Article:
- Gentle massage and pressure to the limbs, exerted by items like graduated compression socks, promote good blood flow and reduce the risk of swelling and pain from standing up or sitting still for long stretches;
- The added support from compression, especially around joints like the ankles, wrists, shoulders etc., can be very beneficial in restricting hypermobility and movements that bring pain to those suffering from this condition;
- Compression can prevent dislocations of joints;
- Through massage and increased blood flow, compression garments can reduce some of the inflammation and pain experienced by those with EDS.
Types of EDS Compression Clothing
Depending on the area affected by EDS hypermobility, there is a wide range of compression garments that can provide benefits.
For leg joint hypermobility, for example in the case of knees or hips, compression leggings feel great on most patients. They are even worn underneath regular garments to give that extra level of support and stability. Another great option that you can wear with pretty much any outfit are compression stockings.
If you suffer from wrist or finger hypermobility, compression gloves can offer significant relief. They give the feeling of “holding the joints together” and allow patients to grab without dislocating their fingers.
Additionally, compression socks are ideal for those with hypermobile ankles. With a good pair of compression socks, however, you can hold your ankles and lower limbs tight, while also offering some relief from chronic pain. And it’s all done while being completely subtle.
Aside from compression garments for hypermobility, you may also find the below items useful, depending on your doctor’s advice:
- A sacroiliac belt for hip stability;
- Neck support collars;
- Kinesiology tape;
- Gels and creams against bruising and swelling;
- Heating pads and hot water bottles;
- Supportive shoes to increase stability.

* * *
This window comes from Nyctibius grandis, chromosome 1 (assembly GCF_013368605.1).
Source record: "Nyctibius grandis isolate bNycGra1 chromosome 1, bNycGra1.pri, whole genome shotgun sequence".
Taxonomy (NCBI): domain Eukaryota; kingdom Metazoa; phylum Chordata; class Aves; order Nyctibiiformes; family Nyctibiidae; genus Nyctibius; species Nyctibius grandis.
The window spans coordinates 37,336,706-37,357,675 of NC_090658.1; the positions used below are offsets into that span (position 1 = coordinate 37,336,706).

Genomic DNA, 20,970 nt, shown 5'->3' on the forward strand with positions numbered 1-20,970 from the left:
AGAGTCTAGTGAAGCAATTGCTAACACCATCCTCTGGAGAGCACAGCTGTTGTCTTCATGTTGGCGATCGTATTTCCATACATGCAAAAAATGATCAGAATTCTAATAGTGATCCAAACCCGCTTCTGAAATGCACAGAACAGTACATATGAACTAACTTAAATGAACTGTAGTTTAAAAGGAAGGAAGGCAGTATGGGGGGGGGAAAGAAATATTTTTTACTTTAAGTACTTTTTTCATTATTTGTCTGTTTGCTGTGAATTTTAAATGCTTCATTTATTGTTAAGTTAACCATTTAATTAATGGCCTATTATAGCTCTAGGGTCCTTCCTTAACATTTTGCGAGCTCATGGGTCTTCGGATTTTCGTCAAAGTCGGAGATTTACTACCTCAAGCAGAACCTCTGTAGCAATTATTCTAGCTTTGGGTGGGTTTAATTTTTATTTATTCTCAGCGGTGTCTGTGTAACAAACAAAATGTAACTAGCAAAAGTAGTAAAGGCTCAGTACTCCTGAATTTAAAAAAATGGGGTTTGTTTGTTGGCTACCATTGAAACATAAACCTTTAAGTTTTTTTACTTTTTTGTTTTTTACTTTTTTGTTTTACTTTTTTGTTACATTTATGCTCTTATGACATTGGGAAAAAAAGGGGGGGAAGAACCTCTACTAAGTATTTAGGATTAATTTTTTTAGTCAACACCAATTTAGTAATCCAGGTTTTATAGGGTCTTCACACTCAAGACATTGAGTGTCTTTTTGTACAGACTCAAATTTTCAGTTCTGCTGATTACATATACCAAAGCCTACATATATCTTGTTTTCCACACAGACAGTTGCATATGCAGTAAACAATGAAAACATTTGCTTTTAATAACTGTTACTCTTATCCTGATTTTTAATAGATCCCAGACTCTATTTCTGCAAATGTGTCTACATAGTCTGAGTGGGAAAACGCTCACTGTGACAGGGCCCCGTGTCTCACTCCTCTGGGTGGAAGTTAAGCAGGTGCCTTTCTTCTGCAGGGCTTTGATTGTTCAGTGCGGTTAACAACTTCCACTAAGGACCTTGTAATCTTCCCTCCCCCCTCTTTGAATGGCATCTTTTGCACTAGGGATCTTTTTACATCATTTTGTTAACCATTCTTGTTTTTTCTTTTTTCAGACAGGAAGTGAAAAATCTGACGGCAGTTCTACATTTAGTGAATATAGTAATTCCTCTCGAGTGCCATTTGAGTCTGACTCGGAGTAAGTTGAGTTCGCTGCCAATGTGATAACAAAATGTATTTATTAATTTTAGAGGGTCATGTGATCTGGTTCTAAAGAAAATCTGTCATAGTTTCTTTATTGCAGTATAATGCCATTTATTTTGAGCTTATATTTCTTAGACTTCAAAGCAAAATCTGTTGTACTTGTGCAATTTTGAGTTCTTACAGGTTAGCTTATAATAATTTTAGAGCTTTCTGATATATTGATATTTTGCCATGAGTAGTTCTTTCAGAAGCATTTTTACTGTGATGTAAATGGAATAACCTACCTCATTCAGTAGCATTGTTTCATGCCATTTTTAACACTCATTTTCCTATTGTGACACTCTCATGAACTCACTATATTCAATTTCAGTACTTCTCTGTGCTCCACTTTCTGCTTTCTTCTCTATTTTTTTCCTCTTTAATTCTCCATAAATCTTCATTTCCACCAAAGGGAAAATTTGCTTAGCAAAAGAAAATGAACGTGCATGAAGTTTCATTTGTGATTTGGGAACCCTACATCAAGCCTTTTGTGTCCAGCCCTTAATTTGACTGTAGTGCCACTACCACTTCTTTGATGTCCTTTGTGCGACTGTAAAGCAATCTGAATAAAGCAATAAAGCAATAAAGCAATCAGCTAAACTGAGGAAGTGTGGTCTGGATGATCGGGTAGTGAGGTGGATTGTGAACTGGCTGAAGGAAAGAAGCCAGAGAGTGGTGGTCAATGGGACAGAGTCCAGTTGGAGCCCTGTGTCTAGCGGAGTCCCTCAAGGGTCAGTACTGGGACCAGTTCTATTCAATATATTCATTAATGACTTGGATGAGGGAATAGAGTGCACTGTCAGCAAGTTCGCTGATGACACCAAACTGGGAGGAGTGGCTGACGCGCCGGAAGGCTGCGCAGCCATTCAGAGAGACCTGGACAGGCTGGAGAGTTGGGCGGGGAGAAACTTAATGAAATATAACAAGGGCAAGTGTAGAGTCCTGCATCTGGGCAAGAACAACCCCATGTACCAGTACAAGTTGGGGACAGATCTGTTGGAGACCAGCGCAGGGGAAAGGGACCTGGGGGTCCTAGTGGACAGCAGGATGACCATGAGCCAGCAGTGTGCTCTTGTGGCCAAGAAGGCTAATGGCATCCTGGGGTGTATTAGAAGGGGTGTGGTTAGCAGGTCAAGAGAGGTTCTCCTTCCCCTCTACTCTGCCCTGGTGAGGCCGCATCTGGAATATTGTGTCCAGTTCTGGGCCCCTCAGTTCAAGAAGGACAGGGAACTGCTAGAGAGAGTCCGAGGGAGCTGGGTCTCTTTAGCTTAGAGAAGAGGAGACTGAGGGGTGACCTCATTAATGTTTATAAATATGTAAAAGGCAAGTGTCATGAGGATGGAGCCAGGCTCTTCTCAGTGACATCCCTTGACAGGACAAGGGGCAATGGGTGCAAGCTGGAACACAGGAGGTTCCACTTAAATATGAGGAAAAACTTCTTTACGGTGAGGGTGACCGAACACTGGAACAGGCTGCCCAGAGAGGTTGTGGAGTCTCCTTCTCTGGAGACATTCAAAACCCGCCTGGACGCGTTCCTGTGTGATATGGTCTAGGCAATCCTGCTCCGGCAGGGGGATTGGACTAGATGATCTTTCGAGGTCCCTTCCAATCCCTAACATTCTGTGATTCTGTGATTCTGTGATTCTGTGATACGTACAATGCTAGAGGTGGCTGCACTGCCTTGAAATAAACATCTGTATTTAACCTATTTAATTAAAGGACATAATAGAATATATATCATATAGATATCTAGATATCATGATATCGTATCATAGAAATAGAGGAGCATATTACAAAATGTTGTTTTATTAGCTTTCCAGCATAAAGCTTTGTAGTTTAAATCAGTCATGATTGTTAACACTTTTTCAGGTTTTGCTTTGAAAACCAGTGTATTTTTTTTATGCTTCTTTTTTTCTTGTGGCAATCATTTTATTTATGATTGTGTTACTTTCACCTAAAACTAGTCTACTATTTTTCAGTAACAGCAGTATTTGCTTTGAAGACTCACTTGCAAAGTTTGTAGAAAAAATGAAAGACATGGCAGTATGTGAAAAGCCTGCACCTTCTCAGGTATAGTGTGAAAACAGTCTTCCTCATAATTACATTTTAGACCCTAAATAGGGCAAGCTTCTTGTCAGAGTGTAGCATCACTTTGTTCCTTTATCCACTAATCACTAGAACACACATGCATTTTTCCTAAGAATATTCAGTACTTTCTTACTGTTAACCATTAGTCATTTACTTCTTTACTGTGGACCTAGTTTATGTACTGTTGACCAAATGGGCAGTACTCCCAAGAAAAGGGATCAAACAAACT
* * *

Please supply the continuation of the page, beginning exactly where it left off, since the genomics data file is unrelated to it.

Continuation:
- Wheel Chair
Tips for Choosing and Wearing EDS Compression Clothing
Your EDS compression garments need to be well fitted and of good quality to ensure you make the most of their potential benefits. Starting with compression socks and including more medically prescribed garments, here are a few tips for getting it right:
The Best Compression Socks for EDS
For patients suffering from EDS affecting their ankle and toe joints, compression socks are a great way to add support and stability. They will feel reassuring throughout the day and can prevent or reduce chronic pain. Moreover, compression socks, tights and stockings better support your muscles and your blood flow, reducing swelling and discomfort.
Pick your compression socks depending on the pressure level you’re after (for advanced EDS hypermobility, you may want the highest level at 30-40 mmHg) and the activity you’re planning on (choose Merino wool for hiking and walking, thin Nylon stockings for a lightweight feel, or cotton for everyday wear).
Regardless of the EDS compression socks you choose, always ensure that they fit you well and that you care for them as advised. This will give you the best possible compression benefits, all while increasing the life of your favorite pairs of socks to keep fighting the symptoms of hypermobile EDS.